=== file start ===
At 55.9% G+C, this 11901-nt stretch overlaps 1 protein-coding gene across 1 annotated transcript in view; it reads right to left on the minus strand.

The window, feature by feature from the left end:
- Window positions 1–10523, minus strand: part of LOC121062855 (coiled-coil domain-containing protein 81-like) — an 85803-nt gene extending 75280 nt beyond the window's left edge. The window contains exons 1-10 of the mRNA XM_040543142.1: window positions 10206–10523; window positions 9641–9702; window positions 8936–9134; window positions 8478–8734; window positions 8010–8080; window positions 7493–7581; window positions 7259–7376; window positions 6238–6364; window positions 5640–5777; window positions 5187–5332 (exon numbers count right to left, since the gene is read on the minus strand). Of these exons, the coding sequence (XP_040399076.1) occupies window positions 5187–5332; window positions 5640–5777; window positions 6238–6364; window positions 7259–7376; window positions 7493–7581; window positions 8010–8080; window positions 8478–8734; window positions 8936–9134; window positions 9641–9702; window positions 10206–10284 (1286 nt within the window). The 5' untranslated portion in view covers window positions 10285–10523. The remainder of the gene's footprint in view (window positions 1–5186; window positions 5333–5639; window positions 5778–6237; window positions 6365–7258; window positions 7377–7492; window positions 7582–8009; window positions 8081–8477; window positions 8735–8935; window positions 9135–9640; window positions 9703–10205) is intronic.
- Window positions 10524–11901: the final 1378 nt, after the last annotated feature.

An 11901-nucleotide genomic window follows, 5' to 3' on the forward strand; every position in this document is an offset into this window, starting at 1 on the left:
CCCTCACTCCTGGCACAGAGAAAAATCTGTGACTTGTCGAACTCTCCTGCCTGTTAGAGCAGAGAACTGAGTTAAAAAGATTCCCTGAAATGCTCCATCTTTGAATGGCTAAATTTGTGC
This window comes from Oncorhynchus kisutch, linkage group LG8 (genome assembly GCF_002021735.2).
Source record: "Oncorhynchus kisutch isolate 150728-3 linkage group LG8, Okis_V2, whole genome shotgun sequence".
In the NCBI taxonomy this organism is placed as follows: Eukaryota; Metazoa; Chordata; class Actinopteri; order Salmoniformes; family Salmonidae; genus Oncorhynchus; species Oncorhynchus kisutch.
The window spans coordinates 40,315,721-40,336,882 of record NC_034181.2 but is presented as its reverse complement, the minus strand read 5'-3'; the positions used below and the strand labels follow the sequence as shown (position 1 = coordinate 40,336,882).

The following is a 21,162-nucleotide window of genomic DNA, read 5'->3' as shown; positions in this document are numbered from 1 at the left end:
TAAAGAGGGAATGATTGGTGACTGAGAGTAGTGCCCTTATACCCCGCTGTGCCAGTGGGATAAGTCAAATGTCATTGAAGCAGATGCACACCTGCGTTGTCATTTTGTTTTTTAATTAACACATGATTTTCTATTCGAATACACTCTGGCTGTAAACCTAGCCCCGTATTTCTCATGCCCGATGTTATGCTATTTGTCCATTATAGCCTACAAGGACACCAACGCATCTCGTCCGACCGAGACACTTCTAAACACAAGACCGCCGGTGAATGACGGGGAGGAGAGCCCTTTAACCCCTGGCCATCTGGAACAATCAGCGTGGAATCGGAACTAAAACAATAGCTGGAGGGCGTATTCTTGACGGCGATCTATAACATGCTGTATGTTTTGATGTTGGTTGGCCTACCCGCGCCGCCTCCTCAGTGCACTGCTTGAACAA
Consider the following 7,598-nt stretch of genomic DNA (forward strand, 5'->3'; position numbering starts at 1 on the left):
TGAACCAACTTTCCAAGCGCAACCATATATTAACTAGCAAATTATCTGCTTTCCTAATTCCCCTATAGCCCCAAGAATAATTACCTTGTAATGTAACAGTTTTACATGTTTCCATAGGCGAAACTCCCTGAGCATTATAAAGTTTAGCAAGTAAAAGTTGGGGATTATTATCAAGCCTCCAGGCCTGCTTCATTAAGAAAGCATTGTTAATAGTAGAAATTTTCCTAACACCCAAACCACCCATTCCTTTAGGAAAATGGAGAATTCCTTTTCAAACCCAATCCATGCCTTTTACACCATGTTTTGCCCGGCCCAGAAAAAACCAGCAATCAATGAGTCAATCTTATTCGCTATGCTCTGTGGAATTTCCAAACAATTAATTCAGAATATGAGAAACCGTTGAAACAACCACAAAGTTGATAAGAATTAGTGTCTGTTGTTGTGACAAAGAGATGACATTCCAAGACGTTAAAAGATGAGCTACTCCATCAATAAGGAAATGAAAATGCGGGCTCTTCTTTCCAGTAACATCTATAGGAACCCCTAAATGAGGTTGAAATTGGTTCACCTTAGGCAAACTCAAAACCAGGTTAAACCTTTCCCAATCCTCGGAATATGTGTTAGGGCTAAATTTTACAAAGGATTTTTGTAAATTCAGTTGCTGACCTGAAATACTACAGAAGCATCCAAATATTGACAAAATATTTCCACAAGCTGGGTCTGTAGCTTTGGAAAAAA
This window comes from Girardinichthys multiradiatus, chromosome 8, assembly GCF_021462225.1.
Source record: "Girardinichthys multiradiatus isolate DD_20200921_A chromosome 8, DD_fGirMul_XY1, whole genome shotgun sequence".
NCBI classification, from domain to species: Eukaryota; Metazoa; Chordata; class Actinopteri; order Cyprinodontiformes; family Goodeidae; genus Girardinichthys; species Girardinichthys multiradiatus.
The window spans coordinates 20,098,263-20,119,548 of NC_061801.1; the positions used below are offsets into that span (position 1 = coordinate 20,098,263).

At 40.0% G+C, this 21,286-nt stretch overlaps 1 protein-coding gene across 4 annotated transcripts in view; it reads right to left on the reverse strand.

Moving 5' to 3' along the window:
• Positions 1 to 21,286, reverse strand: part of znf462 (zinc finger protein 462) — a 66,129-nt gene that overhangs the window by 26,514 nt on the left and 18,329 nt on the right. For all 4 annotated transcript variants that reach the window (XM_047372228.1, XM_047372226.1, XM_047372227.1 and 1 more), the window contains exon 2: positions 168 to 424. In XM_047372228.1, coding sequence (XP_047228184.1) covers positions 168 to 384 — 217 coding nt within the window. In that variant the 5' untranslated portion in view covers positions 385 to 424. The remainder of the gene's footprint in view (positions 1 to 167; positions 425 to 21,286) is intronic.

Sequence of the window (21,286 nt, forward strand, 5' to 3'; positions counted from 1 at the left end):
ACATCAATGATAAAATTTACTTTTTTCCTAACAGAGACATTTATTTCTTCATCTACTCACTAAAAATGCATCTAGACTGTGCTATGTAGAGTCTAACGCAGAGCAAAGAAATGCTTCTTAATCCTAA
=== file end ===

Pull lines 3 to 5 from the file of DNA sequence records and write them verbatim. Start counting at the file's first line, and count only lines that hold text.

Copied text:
- Window positions 1–10523, minus strand: part of LOC121062855 (coiled-coil domain-containing protein 81-like) — an 85803-nt gene extending 75280 nt beyond the window's left edge. The window contains exons 1-10 of the mRNA XM_040543142.1: window positions 10206–10523; window positions 9641–9702; window positions 8936–9134; window positions 8478–8734; window positions 8010–8080; window positions 7493–7581; window positions 7259–7376; window positions 6238–6364; window positions 5640–5777; window positions 5187–5332 (exon numbers count right to left, since the gene is read on the minus strand). Of these exons, the coding sequence (XP_040399076.1) occupies window positions 5187–5332; window positions 5640–5777; window positions 6238–6364; window positions 7259–7376; window positions 7493–7581; window positions 8010–8080; window positions 8478–8734; window positions 8936–9134; window positions 9641–9702; window positions 10206–10284 (1286 nt within the window). The 5' untranslated portion in view covers window positions 10285–10523. The remainder of the gene's footprint in view (window positions 1–5186; window positions 5333–5639; window positions 5778–6237; window positions 6365–7258; window positions 7377–7492; window positions 7582–8009; window positions 8081–8477; window positions 8735–8935; window positions 9135–9640; window positions 9703–10205) is intronic.
- Window positions 10524–11901: the final 1378 nt, after the last annotated feature.

An 11901-nucleotide genomic window follows, 5' to 3' on the forward strand; every position in this document is an offset into this window, starting at 1 on the left: